The Economist has a large and very interesting piece on the migration of World Bank thinking towards recognising that 'institutions' are important.
Part of the difficulty, as Dani Rodrik of Harvard University points out, is that typical measures capture institutional outcomes, not institutional forms. The “rule of law”, for example, measures how secure an investor feels about his property. It tells us little about precisely what makes him feel that way.
In the latest issue of Forbes Richard Karlgaard lets us know that the word “entrepreneurs” comes from France. So perhaps fittingly the high levels of red-tape in France are to blame for the improved London dinning scene:
Vietnam’s PM met with Bush yesterday at the White House. The Wall Street Journal makes the point that this meeting would not have been possible if it weren’t for the success of Vietnam’s recent economic reforms. They praise the role of the private sector:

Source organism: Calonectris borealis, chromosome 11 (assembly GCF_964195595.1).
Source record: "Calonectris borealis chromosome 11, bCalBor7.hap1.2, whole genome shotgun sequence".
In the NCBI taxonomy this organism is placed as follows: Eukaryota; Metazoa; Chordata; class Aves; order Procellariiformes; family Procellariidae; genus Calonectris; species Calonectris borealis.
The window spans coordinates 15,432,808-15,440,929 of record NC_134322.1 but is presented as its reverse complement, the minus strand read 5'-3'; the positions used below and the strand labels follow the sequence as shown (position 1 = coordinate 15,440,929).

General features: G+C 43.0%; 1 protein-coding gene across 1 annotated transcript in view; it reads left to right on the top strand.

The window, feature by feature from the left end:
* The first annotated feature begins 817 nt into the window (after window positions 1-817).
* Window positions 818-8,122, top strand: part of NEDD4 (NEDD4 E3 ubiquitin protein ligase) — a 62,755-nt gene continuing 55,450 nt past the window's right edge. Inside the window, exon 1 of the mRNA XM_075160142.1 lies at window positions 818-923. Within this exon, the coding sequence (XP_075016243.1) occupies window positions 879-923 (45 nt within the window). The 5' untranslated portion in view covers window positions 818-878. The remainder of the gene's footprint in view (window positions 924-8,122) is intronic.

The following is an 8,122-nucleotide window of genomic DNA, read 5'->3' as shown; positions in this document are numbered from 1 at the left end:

As an update to a previous post, the World Bank has made the video and materials from their recent event on “The Socio-Economic Impact of Mobile Phones in Africa” available on-line. This event occurred the day after the AEI event previously discussed. Judge for yourselves which one was better. It would be interesting to see if the presentations changed much in light of the different audiences?
Poor regulation is the main factor limiting productivity and growth in economies all over the world, particularly in developing countries - this according to the latest research by the McKinsey Global Institute. The solution: regulators need to protect people, not jobs, and stop the practice of trying to pick winners.
The World Bank has launched a new online discussion on “How to Streamline Business Registration.”
International public opinion, and research such as the World Bank’s Doing Business Project, have agreed to gripe about red tape and the fact that it takes over 200 days to incorporate a business in some countries. But what is the best way to go about this?